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FAO: Divided but Still Uniting

Maximo Torero Cullen, Assistant Director-General of the Economic and Social Development Department of Food and Agriculture Organization (FAO), briefs reporters on the Secretary-General's policy brief on the impact of COVID-19 on food security and nutrition. - 09 June 2020 - UN Photo/Manuel Elías

While the General Council of the Food and Agriculture Organization had a general consensus on their discussions concerning Topic II, Antimicrobial Resistance, strong differences among the council started to appear when the council took up Topic I, Sustainable use of plant genetic resources for food and agriculture.  The topic is multifaceted, including discussions on genetic homogeneity and biodiversity, the environmental and economic impacts of genetically modified organisms (GMOs), as well as the balance between protecting intellectual property and properly disseminating important educational materials and seeds to the farmers who need it the most.

But while the Council divided itself between some of the various discussion points, the Council came back to a unifying principle: the need for equal access to research and education.  This principle is not just unifying the Council, but is unifying the two topics on its agenda.  Representative Schoolcraft from Cuba stated, “the first step to managing these larger issues is education, especially for the rural farmers.”  The first draft resolution presented on Topic I, Sustainable use of plant genetic resources for food and agriculture, focused on equal access to research and genetic plant seeds.  The resolution calls for the enforcement of the 2001 International Treaty on Plant Genetic Resources for Food and Agriculture, especially relating to the clauses on Access and Benefits Sharing as well as Farmer’s rights.  Further, the resolution recommends an advisory council created to disseminate the new and developing research, while also balancing the need to both protect and limit intellectual property rights.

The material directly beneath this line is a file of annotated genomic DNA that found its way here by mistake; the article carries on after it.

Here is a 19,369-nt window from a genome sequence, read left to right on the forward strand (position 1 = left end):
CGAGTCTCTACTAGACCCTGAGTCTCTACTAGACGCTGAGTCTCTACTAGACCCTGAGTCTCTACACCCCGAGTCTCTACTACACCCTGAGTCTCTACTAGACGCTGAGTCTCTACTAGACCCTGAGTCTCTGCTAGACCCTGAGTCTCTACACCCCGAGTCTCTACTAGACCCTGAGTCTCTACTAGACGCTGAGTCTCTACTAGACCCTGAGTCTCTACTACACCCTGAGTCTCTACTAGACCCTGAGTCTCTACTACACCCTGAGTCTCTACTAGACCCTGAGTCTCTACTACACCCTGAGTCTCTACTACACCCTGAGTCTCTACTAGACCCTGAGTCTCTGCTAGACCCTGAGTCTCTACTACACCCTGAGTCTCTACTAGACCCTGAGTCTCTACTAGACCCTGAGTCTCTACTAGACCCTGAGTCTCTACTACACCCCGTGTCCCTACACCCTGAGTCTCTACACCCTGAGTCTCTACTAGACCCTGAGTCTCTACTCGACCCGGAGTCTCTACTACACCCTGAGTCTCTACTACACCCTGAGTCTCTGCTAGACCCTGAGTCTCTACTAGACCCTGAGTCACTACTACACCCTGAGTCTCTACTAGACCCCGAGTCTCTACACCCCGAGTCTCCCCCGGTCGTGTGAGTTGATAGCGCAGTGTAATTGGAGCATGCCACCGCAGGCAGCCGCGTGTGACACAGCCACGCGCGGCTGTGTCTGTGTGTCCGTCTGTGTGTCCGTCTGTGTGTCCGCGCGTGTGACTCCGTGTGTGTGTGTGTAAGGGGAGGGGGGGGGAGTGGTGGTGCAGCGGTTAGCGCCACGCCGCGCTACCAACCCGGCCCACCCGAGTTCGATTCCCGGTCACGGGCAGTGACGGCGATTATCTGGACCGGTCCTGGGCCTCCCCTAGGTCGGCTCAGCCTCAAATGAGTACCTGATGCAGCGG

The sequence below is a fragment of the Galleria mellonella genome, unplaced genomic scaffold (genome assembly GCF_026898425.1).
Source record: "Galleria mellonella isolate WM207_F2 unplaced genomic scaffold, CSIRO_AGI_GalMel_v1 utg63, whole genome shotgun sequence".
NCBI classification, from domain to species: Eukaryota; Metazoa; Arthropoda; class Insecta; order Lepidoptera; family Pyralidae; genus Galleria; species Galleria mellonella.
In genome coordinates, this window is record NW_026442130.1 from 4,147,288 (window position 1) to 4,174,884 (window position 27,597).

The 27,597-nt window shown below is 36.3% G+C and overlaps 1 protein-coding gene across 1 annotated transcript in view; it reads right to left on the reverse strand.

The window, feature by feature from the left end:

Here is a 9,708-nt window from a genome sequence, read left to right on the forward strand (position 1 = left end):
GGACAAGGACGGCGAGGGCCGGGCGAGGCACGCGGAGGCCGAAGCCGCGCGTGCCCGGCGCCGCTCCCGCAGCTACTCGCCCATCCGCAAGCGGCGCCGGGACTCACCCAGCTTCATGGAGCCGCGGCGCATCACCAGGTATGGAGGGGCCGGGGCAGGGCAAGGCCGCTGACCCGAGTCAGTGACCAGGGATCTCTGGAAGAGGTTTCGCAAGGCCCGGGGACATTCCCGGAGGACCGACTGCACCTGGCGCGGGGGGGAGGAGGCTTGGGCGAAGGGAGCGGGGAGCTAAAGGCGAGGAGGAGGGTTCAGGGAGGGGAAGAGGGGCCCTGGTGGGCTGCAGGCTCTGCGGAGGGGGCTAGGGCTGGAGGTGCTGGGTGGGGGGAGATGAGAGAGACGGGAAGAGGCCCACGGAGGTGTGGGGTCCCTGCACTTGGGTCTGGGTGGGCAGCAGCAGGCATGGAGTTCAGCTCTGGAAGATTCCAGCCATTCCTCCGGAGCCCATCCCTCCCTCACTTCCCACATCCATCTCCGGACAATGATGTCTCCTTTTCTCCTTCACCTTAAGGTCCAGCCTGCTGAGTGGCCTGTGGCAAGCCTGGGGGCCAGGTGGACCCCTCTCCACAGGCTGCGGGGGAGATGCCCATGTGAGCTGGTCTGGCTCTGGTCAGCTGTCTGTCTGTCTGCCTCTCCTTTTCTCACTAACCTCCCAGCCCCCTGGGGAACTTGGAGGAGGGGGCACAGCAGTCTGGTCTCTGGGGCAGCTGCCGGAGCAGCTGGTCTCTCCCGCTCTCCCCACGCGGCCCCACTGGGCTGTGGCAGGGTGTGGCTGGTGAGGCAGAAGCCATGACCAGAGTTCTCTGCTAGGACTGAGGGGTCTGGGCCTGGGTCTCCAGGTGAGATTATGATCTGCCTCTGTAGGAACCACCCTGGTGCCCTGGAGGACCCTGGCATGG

The Council still has more draft resolutions to consider, but it has set its hopes on the wide dissemination of important agricultural research and information.

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